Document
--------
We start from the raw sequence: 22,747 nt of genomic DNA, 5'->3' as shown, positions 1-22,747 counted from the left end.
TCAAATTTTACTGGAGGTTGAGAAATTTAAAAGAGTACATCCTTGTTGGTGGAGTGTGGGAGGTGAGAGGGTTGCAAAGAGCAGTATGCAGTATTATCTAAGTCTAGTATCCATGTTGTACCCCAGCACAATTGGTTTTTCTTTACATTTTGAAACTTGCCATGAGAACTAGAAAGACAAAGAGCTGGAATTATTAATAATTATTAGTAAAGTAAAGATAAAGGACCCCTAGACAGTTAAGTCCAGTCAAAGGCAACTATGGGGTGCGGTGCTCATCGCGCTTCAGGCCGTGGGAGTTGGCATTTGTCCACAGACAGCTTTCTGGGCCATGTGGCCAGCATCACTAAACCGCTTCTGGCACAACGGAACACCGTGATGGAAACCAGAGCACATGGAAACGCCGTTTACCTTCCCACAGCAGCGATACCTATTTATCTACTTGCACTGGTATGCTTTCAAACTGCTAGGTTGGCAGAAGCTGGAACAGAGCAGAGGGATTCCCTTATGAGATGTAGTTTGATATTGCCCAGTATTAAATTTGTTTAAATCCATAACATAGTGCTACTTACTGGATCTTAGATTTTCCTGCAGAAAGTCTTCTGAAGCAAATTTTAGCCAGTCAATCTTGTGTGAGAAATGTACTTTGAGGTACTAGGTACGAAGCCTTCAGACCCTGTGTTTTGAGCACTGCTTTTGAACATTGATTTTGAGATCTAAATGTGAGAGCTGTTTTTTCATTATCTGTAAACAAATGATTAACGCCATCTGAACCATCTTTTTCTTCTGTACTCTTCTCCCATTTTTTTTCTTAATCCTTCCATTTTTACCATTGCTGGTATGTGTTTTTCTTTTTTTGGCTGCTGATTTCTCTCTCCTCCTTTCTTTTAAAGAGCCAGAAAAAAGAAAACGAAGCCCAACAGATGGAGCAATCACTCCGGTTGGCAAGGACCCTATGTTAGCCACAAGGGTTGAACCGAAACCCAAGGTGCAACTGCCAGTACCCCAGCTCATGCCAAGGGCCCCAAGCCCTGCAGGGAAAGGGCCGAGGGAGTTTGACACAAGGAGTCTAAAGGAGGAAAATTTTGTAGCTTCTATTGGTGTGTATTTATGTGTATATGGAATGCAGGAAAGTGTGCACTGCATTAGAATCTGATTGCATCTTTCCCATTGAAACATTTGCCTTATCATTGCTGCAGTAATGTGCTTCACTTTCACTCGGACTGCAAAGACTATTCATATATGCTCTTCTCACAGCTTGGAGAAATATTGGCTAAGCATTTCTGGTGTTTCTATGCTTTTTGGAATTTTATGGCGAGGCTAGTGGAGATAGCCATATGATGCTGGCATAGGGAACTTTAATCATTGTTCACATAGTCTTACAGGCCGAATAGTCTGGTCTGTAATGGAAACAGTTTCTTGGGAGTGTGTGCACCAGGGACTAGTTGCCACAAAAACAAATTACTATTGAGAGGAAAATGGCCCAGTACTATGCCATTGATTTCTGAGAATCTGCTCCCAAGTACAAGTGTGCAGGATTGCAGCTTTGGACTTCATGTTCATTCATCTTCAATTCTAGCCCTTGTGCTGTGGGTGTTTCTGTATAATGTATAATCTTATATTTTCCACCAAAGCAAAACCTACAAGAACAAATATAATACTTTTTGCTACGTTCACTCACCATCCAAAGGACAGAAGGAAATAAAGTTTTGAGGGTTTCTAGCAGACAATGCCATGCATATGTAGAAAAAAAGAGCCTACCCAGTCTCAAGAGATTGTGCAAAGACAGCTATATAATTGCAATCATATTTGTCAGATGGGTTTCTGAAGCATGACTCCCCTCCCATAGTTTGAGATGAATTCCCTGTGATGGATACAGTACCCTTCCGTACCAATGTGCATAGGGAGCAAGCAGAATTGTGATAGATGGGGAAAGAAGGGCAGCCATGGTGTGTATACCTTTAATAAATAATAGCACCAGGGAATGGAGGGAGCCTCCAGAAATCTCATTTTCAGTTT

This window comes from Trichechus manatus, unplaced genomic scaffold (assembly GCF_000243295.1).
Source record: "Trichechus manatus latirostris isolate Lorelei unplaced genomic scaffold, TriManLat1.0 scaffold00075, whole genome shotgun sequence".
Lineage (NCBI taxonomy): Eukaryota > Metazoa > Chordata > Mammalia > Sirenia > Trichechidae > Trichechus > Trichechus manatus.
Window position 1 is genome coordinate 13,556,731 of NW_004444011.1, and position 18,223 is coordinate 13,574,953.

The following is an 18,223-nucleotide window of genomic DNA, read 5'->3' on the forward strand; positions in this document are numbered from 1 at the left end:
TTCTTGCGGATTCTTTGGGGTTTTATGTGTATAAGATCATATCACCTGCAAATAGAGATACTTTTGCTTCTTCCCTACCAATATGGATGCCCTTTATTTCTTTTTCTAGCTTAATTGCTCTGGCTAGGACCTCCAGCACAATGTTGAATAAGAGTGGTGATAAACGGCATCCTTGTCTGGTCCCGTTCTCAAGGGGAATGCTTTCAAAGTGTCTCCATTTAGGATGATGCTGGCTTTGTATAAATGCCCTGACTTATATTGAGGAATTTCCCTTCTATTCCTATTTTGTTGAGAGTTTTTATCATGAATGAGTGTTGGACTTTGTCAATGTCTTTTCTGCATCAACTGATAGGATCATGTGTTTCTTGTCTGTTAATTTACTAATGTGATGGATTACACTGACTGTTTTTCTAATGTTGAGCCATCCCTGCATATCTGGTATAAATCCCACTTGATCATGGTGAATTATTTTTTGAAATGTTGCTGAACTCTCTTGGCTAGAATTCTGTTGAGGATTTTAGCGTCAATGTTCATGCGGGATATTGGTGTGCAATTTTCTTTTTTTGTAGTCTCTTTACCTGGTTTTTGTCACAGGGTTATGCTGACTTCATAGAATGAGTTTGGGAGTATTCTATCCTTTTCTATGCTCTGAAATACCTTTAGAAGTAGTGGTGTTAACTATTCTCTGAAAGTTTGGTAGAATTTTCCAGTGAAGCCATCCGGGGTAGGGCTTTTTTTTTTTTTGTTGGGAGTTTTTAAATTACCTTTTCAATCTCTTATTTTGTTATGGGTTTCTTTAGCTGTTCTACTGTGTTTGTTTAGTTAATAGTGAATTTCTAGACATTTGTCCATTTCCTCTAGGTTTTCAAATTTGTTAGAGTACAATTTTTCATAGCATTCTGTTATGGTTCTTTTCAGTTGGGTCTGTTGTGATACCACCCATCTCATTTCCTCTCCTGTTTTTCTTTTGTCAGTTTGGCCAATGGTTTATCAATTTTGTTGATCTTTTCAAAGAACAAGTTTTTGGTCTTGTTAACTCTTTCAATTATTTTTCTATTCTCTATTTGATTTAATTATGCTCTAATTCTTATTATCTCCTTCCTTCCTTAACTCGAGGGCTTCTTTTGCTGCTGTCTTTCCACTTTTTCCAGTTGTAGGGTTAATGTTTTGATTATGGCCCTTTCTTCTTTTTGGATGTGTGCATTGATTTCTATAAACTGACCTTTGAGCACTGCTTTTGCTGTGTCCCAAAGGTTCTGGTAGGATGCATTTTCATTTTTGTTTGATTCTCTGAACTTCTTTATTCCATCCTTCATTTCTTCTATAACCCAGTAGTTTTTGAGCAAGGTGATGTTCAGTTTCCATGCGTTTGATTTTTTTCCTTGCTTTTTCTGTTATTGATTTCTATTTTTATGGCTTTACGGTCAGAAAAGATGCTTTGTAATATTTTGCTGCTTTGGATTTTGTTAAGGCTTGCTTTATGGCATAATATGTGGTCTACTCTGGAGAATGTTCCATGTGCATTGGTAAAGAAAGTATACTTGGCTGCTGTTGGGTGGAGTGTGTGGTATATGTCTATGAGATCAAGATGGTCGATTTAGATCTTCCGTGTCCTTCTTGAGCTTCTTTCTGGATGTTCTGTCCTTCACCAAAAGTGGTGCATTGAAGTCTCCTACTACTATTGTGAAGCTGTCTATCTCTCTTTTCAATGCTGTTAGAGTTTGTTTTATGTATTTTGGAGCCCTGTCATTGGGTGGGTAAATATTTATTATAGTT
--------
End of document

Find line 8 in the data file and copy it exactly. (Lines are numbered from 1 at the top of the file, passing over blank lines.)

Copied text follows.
TTCTTGCGGATTCTTTGGGGTTTTATGTGTATAAGATCATATCACCTGCAAATAGAGATACTTTTGCTTCTTCCCTACCAATATGGATGCCCTTTATTTCTTTTTCTAGCTTAATTGCTCTGGCTAGGACCTCCAGCACAATGTTGAATAAGAGTGGTGATAAACGGCATCCTTGTCTGGTCCCGTTCTCAAGGGGAATGCTTTCAAAGTGTCTCCATTTAGGATGATGCTGGCTTTGTATAAATGCCCTGACTTATATTGAGGAATTTCCCTTCTATTCCTATTTTGTTGAGAGTTTTTATCATGAATGAGTGTTGGACTTTGTCAATGTCTTTTCTGCATCAACTGATAGGATCATGTGTTTCTTGTCTGTTAATTTACTAATGTGATGGATTACACTGACTGTTTTTCTAATGTTGAGCCATCCCTGCATATCTGGTATAAATCCCACTTGATCATGGTGAATTATTTTTTGAAATGTTGCTGAACTCTCTTGGCTAGAATTCTGTTGAGGATTTTAGCGTCAATGTTCATGCGGGATATTGGTGTGCAATTTTCTTTTTTTGTAGTCTCTTTACCTGGTTTTTGTCACAGGGTTATGCTGACTTCATAGAATGAGTTTGGGAGTATTCTATCCTTTTCTATGCTCTGAAATACCTTTAGAAGTAGTGGTGTTAACTATTCTCTGAAAGTTTGGTAGAATTTTCCAGTGAAGCCATCCGGGGTAGGGCTTTTTTTTTTTTTGTTGGGAGTTTTTAAATTACCTTTTCAATCTCTTATTTTGTTATGGGTTTCTTTAGCTGTTCTACTGTGTTTGTTTAGTTAATAGTGAATTTCTAGACATTTGTCCATTTCCTCTAGGTTTTCAAATTTGTTAGAGTACAATTTTTCATAGCATTCTGTTATGGTTCTTTTCAGTTGGGTCTGTTGTGATACCACCCATCTCATTTCCTCTCCTGTTTTTCTTTTGTCAGTTTGGCCAATGGTTTATCAATTTTGTTGATCTTTTCAAAGAACAAGTTTTTGGTCTTGTTAACTCTTTCAATTATTTTTCTATTCTCTATTTGATTTAATTATGCTCTAATTCTTATTATCTCCTTCCTTCCTTAACTCGAGGGCTTCTTTTGCTGCTGTCTTTCCACTTTTTCCAGTTGTAGGGTTAATGTTTTGATTATGGCCCTTTCTTCTTTTTGGATGTGTGCATTGATTTCTATAAACTGACCTTTGAGCACTGCTTTTGCTGTGTCCCAAAGGTTCTGGTAGGATGCATTTTCATTTTTGTTTGATTCTCTGAACTTCTTTATTCCATCCTTCATTTCTTCTATAACCCAGTAGTTTTTGAGCAAGGTGATGTTCAGTTTCCATGCGTTTGATTTTTTTCCTTGCTTTTTCTGTTATTGATTTCTATTTTTATGGCTTTACGGTCAGAAAAGATGCTTTGTAATATTTTGCTGCTTTGGATTTTGTTAAGGCTTGCTTTATGGCATAATATGTGGTCTACTCTGGAGAATGTTCCATGTGCATTGGTAAAGAAAGTATACTTGGCTGCTGTTGGGTGGAGTGTGTGGTATATGTCTATGAGATCAAGATGGTCGATTTAGATCTTCCGTGTCCTTCTTGAGCTTCTTTCTGGATGTTCTGTCCTTCACCAAAAGTGGTGCATTGAAGTCTCCTACTACTATTGTGAAGCTGTCTATCTCTCTTTTCAATGCTGTTAGAGTTTGTTTTATGTATTTTGGAGCCCTGTCATTGGGTGGGTAAATATTTATTATAGTT